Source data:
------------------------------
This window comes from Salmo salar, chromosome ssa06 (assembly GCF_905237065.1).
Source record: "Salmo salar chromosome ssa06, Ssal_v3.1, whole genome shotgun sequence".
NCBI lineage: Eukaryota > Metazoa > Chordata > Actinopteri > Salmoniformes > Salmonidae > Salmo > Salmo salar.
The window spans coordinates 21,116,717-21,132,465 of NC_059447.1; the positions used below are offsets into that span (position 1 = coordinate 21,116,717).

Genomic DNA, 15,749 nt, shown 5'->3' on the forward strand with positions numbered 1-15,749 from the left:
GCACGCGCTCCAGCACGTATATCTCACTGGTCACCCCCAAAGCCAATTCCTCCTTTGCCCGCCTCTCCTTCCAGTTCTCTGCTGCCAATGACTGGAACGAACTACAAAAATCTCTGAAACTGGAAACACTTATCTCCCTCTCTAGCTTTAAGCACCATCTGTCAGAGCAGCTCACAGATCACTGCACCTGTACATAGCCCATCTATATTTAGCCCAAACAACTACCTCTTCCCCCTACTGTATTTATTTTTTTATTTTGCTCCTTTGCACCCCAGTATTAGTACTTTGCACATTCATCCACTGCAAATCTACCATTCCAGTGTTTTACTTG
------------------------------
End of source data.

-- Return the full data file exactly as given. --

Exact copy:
This window comes from Salmo salar, chromosome ssa06 (assembly GCF_905237065.1).
Source record: "Salmo salar chromosome ssa06, Ssal_v3.1, whole genome shotgun sequence".
NCBI lineage: Eukaryota > Metazoa > Chordata > Actinopteri > Salmoniformes > Salmonidae > Salmo > Salmo salar.
The window spans coordinates 21,116,717-21,132,465 of NC_059447.1; the positions used below are offsets into that span (position 1 = coordinate 21,116,717).

Genomic DNA, 15,749 nt, shown 5'->3' on the forward strand with positions numbered 1-15,749 from the left:
GCACGCGCTCCAGCACGTATATCTCACTGGTCACCCCCAAAGCCAATTCCTCCTTTGCCCGCCTCTCCTTCCAGTTCTCTGCTGCCAATGACTGGAACGAACTACAAAAATCTCTGAAACTGGAAACACTTATCTCCCTCTCTAGCTTTAAGCACCATCTGTCAGAGCAGCTCACAGATCACTGCACCTGTACATAGCCCATCTATATTTAGCCCAAACAACTACCTCTTCCCCCTACTGTATTTATTTTTTTATTTTGCTCCTTTGCACCCCAGTATTAGTACTTTGCACATTCATCCACTGCAAATCTACCATTCCAGTGTTTTACTTG